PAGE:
Transit in North Carolina's Triangle; CR in Québec

Today’s news updates:

In North Carolina, there’s an increasing effort to sell transit alternatives in both the Research Triangle Area (Raleigh, Durham, Cary, and Chapel Hill) and in Charlotte, which recently completed its first light rail line. There’s been an effort over the past twenty-odd years to push for the development of regional rail, which I chronicled more extensively two years ago on another website. Back then in 2006, it seemed obvious that the federal government, then firmly in the hands of transit-hating Republicans, was not going to push for the funding of such a rail line. This seemed especially true since North Carolina’s own (and now defeated) Republican Senator Elizabeth Dole was against the project.

But the tides seemed to have turned. Earlier this summer, the North Carolina Railroad, a state-owned, for-profit corporation, released a study in which it presented the possibility for a new commuter rail service running through the Triangle, with stations going out as far east as Goldsboro and as far west as Greensboro. Though this service would provide minimal service compared to what the Triangle Transit Authority had been proposing in the past, since freight and commuter rail trains would continue to operate on the same tracks, it would mean a significant expansion of rail options in the region, which currently is served by just a few Amtrak trains a day and no local intercity lines.

And a local group working with the Triangle Transit Authority and regional governments, the Special Transit Advisory Commission, released a study arguing for the development for a massive network of regional rail lines, light rail lines, and inner city circulators criss-crossing the region. And additional local group in Durham has been pushing for the development of a downtown streetcar even more recently. The result would be a large network that would get the region up to speed with transit networks around the country and finally give people in the area a chance to commute more easily without a car.

But news comes of a dramatic change to the original concept of the system. Whereas before, the plan had been to run diesel multiple units from Raleigh to Durham (along the side of existing freight rail), and then to run light rail vehicles from Durham to Chapel Hill (in their own right-of-way), which would have meant a transfer for riders, the newly transit-happy North Carolina Railroad sees light rail as feasible along the entire route.

This change would pose several advantages for the system. One, as already written, it would eliminate that transfer and allow riders to connect all the way between Chapel Hill and Raleigh without getting off the train. Second of all, it would allow the system to run on electricity, an increasingly environmentally-friendly alternative to diesel engines. Third, it would mean that the system could function as something akin to a  streetcar in some sections of its route, which would be ideal for the downtowns of Durham and Raleigh and potentially allow the train’s stations to be closer to top destinations than originally planned. We’ll be keeping our eyes on the Triangle for future news about the development of its transit system.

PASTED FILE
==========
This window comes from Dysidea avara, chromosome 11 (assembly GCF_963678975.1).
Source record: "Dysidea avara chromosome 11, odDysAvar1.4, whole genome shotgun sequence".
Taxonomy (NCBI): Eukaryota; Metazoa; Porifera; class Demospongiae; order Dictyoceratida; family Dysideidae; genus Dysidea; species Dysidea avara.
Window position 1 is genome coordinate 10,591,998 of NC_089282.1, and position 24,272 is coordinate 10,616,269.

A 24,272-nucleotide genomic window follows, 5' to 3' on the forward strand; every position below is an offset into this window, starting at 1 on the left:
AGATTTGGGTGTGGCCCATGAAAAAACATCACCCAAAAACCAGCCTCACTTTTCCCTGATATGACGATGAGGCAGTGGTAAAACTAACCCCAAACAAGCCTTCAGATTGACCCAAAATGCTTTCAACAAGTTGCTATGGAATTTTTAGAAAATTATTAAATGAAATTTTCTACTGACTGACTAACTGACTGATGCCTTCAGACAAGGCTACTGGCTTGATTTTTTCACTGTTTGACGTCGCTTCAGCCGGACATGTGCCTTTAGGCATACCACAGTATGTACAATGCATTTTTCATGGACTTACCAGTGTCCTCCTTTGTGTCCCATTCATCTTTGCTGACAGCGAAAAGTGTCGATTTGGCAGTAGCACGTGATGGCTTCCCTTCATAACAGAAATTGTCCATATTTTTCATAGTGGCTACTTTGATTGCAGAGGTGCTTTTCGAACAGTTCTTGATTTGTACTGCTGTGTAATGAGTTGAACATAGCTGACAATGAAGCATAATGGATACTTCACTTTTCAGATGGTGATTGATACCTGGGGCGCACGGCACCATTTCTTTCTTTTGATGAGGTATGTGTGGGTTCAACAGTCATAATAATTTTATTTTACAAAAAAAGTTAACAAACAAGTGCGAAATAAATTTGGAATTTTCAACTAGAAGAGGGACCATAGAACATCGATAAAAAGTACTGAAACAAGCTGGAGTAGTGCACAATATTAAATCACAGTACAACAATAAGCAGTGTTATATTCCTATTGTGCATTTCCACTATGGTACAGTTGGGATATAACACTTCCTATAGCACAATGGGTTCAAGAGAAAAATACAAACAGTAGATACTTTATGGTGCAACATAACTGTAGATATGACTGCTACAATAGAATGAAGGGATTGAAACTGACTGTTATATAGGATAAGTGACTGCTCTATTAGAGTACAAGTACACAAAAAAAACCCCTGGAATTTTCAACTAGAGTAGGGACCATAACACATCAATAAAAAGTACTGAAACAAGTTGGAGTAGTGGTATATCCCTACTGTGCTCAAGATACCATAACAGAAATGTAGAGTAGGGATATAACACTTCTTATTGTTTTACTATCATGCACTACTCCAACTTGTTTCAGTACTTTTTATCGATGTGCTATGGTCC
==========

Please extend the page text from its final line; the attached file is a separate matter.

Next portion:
Meanwhile, down the road in Charlotte, there’s plenty of good news about the now one-year-old Lynx Light Rail system. Not only have the trains acheived record ridership, but they’ve encouraged the city’s leadership to push for more transit, more quickly. Though Charlotte’s Mayor, Republican Pat McCrory, a big advocate of transit, lost his bid for the governorship, it looks like the state’s two big new Democratic politicians – Governor Beverly Purdue and Senator Kay Hagan – are also transit supporters. So they’ll be looking positively at the success of Charlotte’s system – and probably be inclined to fund further expansions around the state.

Out in Québec, commuter rail transit is becoming a big political fight in the election scheduled for December 8th. The Parti Québécois is arguing for a $3.5 billion (canadian) expansion of the Montréal rail network, which they argued would better serve the surrounding area. Meanwhile, Liberals, under the leadership of Jean Charest, are also pushing for such an expansion. Unclear whether either party, if they win, will actually be able to undertake the kind of expansions their leaders are suggesting. In this economic climate…

1 Comment | Leave a Reply »
  • Nathanael Nerode

    Hilariously, the “STAC” was organized after the original rail plan lost political support (due to the necessary taxes among other things). In order to put a fig leaf over it, they got together a group of businessmen to form the STAC and propose different transit alternatives — they were expected to propose something much smaller, probably with a lot more buses.

    Instead, it turned out the businessmen *really wanted* rail and they proposed a *BIGGER* plan than before.

    That, unsurprisingly, changed the political climate in Raleigh-Durham quite dramatically (as did the success of LYNX).

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